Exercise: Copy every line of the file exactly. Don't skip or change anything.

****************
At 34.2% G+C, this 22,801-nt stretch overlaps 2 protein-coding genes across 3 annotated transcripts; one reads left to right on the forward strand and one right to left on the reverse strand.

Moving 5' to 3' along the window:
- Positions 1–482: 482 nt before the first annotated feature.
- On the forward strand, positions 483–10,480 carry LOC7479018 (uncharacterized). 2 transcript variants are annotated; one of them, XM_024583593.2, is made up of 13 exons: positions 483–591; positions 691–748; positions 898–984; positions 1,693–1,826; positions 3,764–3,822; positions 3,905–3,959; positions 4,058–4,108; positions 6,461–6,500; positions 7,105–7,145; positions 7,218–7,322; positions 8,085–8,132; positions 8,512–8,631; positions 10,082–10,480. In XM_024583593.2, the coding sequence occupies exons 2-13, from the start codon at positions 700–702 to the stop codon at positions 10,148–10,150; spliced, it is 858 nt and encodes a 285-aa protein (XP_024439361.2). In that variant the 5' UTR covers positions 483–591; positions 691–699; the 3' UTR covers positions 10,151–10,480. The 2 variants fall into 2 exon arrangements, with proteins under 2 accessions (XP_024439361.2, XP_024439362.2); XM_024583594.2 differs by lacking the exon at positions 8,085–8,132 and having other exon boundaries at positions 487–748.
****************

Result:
At 34.2% G+C, this 22,801-nt stretch overlaps 2 protein-coding genes across 3 annotated transcripts; one reads left to right on the forward strand and one right to left on the reverse strand.

Moving 5' to 3' along the window:
- Positions 1–482: 482 nt before the first annotated feature.
- On the forward strand, positions 483–10,480 carry LOC7479018 (uncharacterized). 2 transcript variants are annotated; one of them, XM_024583593.2, is made up of 13 exons: positions 483–591; positions 691–748; positions 898–984; positions 1,693–1,826; positions 3,764–3,822; positions 3,905–3,959; positions 4,058–4,108; positions 6,461–6,500; positions 7,105–7,145; positions 7,218–7,322; positions 8,085–8,132; positions 8,512–8,631; positions 10,082–10,480. In XM_024583593.2, the coding sequence occupies exons 2-13, from the start codon at positions 700–702 to the stop codon at positions 10,148–10,150; spliced, it is 858 nt and encodes a 285-aa protein (XP_024439361.2). In that variant the 5' UTR covers positions 483–591; positions 691–699; the 3' UTR covers positions 10,151–10,480. The 2 variants fall into 2 exon arrangements, with proteins under 2 accessions (XP_024439361.2, XP_024439362.2); XM_024583594.2 differs by lacking the exon at positions 8,085–8,132 and having other exon boundaries at positions 487–748.